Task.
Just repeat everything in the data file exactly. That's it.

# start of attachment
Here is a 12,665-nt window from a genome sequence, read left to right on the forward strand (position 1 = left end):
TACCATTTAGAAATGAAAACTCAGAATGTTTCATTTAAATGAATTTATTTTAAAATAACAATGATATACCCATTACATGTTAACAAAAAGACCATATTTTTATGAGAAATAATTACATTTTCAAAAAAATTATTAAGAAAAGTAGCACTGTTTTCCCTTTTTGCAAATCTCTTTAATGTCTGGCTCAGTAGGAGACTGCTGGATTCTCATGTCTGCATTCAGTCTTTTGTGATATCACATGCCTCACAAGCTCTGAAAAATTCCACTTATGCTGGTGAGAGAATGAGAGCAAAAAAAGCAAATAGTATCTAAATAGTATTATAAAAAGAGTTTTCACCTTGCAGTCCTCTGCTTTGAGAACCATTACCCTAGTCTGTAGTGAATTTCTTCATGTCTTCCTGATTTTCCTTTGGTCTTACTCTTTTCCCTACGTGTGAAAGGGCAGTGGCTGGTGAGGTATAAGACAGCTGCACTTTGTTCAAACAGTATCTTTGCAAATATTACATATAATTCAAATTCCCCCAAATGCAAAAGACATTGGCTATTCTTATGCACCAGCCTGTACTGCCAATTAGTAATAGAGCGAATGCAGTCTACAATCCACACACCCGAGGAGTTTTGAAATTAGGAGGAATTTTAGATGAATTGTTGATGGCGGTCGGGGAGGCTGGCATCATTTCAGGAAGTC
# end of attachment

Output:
Here is a 12,665-nt window from a genome sequence, read left to right on the forward strand (position 1 = left end):
TACCATTTAGAAATGAAAACTCAGAATGTTTCATTTAAATGAATTTATTTTAAAATAACAATGATATACCCATTACATGTTAACAAAAAGACCATATTTTTATGAGAAATAATTACATTTTCAAAAAAATTATTAAGAAAAGTAGCACTGTTTTCCCTTTTTGCAAATCTCTTTAATGTCTGGCTCAGTAGGAGACTGCTGGATTCTCATGTCTGCATTCAGTCTTTTGTGATATCACATGCCTCACAAGCTCTGAAAAATTCCACTTATGCTGGTGAGAGAATGAGAGCAAAAAAAGCAAATAGTATCTAAATAGTATTATAAAAAGAGTTTTCACCTTGCAGTCCTCTGCTTTGAGAACCATTACCCTAGTCTGTAGTGAATTTCTTCATGTCTTCCTGATTTTCCTTTGGTCTTACTCTTTTCCCTACGTGTGAAAGGGCAGTGGCTGGTGAGGTATAAGACAGCTGCACTTTGTTCAAACAGTATCTTTGCAAATATTACATATAATTCAAATTCCCCCAAATGCAAAAGACATTGGCTATTCTTATGCACCAGCCTGTACTGCCAATTAGTAATAGAGCGAATGCAGTCTACAATCCACACACCCGAGGAGTTTTGAAATTAGGAGGAATTTTAGATGAATTGTTGATGGCGGTCGGGGAGGCTGGCATCATTTCAGGAAGTC